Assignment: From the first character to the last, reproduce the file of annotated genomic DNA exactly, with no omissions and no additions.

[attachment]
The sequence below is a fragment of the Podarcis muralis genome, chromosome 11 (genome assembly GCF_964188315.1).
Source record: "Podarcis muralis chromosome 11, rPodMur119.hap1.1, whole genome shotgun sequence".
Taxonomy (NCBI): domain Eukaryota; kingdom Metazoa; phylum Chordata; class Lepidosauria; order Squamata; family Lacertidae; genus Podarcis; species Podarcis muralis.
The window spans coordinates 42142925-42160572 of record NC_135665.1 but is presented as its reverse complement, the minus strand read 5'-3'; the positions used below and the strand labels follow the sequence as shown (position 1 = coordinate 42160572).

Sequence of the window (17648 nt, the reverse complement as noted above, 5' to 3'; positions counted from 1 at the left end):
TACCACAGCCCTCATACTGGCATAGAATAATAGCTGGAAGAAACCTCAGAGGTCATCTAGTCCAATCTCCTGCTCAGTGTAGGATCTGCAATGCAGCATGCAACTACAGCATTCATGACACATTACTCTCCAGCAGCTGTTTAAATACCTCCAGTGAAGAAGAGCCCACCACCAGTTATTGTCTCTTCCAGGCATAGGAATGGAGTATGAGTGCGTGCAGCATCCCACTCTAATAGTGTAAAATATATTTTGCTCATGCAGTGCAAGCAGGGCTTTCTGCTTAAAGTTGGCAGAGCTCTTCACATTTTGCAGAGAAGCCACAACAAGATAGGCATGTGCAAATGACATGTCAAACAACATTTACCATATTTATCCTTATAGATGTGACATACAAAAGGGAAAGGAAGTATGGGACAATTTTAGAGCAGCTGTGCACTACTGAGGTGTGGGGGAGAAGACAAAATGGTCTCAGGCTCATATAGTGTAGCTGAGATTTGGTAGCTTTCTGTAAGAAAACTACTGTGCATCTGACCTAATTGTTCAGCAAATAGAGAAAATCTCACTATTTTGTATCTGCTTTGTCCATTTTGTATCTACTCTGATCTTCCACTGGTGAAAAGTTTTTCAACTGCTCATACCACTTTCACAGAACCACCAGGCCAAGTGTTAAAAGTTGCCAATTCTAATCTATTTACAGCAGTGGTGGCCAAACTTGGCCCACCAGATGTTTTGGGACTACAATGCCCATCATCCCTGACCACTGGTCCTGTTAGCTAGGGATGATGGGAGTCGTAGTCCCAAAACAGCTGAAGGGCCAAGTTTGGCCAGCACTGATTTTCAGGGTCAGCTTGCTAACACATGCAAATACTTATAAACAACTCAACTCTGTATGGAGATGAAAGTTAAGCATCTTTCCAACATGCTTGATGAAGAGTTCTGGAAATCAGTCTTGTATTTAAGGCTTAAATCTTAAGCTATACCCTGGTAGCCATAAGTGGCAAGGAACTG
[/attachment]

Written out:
The sequence below is a fragment of the Podarcis muralis genome, chromosome 11 (genome assembly GCF_964188315.1).
Source record: "Podarcis muralis chromosome 11, rPodMur119.hap1.1, whole genome shotgun sequence".
Taxonomy (NCBI): domain Eukaryota; kingdom Metazoa; phylum Chordata; class Lepidosauria; order Squamata; family Lacertidae; genus Podarcis; species Podarcis muralis.
The window spans coordinates 42142925-42160572 of record NC_135665.1 but is presented as its reverse complement, the minus strand read 5'-3'; the positions used below and the strand labels follow the sequence as shown (position 1 = coordinate 42160572).

Sequence of the window (17648 nt, the reverse complement as noted above, 5' to 3'; positions counted from 1 at the left end):
TACCACAGCCCTCATACTGGCATAGAATAATAGCTGGAAGAAACCTCAGAGGTCATCTAGTCCAATCTCCTGCTCAGTGTAGGATCTGCAATGCAGCATGCAACTACAGCATTCATGACACATTACTCTCCAGCAGCTGTTTAAATACCTCCAGTGAAGAAGAGCCCACCACCAGTTATTGTCTCTTCCAGGCATAGGAATGGAGTATGAGTGCGTGCAGCATCCCACTCTAATAGTGTAAAATATATTTTGCTCATGCAGTGCAAGCAGGGCTTTCTGCTTAAAGTTGGCAGAGCTCTTCACATTTTGCAGAGAAGCCACAACAAGATAGGCATGTGCAAATGACATGTCAAACAACATTTACCATATTTATCCTTATAGATGTGACATACAAAAGGGAAAGGAAGTATGGGACAATTTTAGAGCAGCTGTGCACTACTGAGGTGTGGGGGAGAAGACAAAATGGTCTCAGGCTCATATAGTGTAGCTGAGATTTGGTAGCTTTCTGTAAGAAAACTACTGTGCATCTGACCTAATTGTTCAGCAAATAGAGAAAATCTCACTATTTTGTATCTGCTTTGTCCATTTTGTATCTACTCTGATCTTCCACTGGTGAAAAGTTTTTCAACTGCTCATACCACTTTCACAGAACCACCAGGCCAAGTGTTAAAAGTTGCCAATTCTAATCTATTTACAGCAGTGGTGGCCAAACTTGGCCCACCAGATGTTTTGGGACTACAATGCCCATCATCCCTGACCACTGGTCCTGTTAGCTAGGGATGATGGGAGTCGTAGTCCCAAAACAGCTGAAGGGCCAAGTTTGGCCAGCACTGATTTTCAGGGTCAGCTTGCTAACACATGCAAATACTTATAAACAACTCAACTCTGTATGGAGATGAAAGTTAAGCATCTTTCCAACATGCTTGATGAAGAGTTCTGGAAATCAGTCTTGTATTTAAGGCTTAAATCTTAAGCTATACCCTGGTAGCCATAAGTGGCAAGGAACTG